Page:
I know that losing one's husband is not the same thing as losing a child, however as a bereaved mother and "wounded healer" I often feel drawn to those who are suffering after the loss of a loved one. Though every loss is different, I have found that anyone who has had to bury a family member (of any age) that left this world too soon has a lot in common. I had not yet joined Facebook or Twitter during my pregnancy or at the time our daughter Molly was born and died (from a rare and severe combination of Congenital Heart Defects) in April 2008. Beyond sending email updates to family and friends and blogging about our experience, we did set up a CarePage to keep loved ones and other "Heart Families" who reached out to us in the loop, specifically about our journey with our baby girl. However, I have often wondered since how things might have been different if I had been on Facebook and Twitter back then -- not necessarily better or worse, just different.
After witnessing this outpouring of love and support for Melissa and her family, it warms my heart to be reminded that social media has many very positive and inspiring aspects to it. I know there is a lot of criticism out there about people, like myself, using Facebook status updates and Twitter to "naval gaze" and share about things that most people could care less about, such as what one of their friend's ate for lunch today. However, what I witnessed today is one of many examples of how we can use social media to help bring people together during painful, difficult and uncertain times in our lives.
When someone has lost a loved one, it means so much to know that others care and are there to support you. I know first hand how much every visit, phone call, card, email, CarePage message and comment on my blog meant to me during our pregnancy and after the birth and death of our baby girl Molly. I can only imagine how much more love (not that we didn't receive a heartwarming abundance at the time) we would have been wrapped in if I had been more connected with social media during the early stages and the depths of our bereavement.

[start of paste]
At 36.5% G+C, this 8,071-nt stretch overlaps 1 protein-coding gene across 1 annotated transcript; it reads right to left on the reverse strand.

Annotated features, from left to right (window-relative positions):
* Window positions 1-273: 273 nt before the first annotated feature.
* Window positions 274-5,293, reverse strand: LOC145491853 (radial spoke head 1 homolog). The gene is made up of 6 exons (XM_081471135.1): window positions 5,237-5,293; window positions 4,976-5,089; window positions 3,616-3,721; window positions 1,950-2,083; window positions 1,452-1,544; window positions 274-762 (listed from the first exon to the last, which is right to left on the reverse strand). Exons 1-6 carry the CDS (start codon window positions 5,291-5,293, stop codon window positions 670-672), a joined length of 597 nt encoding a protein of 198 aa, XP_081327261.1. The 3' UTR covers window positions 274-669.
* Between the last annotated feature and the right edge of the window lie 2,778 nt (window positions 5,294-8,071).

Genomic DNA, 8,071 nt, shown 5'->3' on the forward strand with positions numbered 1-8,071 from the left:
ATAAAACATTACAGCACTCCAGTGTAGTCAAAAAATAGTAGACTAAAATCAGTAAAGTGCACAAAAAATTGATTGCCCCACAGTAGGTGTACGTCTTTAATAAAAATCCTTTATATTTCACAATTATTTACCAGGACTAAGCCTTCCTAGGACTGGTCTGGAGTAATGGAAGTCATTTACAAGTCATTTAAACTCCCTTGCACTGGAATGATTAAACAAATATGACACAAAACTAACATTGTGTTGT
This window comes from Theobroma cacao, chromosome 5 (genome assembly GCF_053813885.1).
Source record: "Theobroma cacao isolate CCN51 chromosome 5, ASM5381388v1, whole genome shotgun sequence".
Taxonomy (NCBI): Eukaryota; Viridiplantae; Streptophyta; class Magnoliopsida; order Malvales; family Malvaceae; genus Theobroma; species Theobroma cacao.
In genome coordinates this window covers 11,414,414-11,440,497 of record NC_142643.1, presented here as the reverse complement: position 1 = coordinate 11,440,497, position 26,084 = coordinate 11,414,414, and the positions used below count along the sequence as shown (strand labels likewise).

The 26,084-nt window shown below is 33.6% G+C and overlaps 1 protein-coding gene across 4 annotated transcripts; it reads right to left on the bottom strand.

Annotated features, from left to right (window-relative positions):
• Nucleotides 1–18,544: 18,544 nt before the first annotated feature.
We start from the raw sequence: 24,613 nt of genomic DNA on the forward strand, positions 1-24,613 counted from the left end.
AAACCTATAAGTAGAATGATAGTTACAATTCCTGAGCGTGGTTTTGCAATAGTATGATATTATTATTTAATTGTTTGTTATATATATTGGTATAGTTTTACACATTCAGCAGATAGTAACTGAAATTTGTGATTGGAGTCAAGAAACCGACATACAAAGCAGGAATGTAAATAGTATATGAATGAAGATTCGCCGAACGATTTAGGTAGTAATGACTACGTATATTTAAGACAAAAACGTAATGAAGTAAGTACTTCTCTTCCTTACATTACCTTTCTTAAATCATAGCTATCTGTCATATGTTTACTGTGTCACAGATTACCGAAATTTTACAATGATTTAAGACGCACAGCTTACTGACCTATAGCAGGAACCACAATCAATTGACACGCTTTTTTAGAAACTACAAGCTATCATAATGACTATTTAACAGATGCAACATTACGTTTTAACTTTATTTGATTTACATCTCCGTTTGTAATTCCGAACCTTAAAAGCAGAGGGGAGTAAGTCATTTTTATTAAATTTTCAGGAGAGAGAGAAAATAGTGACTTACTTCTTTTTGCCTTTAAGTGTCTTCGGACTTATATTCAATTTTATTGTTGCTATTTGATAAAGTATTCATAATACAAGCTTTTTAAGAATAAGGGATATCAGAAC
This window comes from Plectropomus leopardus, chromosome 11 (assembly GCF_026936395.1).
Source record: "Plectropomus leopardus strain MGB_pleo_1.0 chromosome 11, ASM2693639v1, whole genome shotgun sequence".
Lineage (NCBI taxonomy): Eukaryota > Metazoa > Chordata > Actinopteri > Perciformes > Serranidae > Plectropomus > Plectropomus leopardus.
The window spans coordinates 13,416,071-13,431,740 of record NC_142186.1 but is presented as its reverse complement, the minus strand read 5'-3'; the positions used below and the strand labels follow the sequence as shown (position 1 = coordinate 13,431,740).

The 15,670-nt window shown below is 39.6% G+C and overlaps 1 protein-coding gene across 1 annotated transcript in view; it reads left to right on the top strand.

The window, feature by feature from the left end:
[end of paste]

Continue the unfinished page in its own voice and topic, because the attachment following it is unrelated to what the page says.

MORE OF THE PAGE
Thank you for reading. I continue to send much love, as well as healing thoughts and prayers, to all those whose lives have been touched by and are better for knowing Melissa's husband. I leave you with a quote that brings me great comfort at times like these, as we honor the life and memory of another husband, father and friend who has gone too soon:
"What we have once enjoyed and loved deeply we can never lose. For all that we love deeply becomes a part of us." ~ Helen Keller
Please note: Whether or not you *know* Melissa from her blog, Full Circle, if you would like to reach out and offer your support, to help her and her two children financially in the coming days and years, please click here to find out more about a fund that is being raised for them by Melissa's cousin. Thank you.
Kathy writes at Four of a Kind about parenting and life after secondary infertility and loss. She is grateful for the friendships she has made and those that have been strengthened through social media. After this experience she wouldn't mind if someone "live tweeted" her funeral someday, though she hopes that will not happen for a very long time.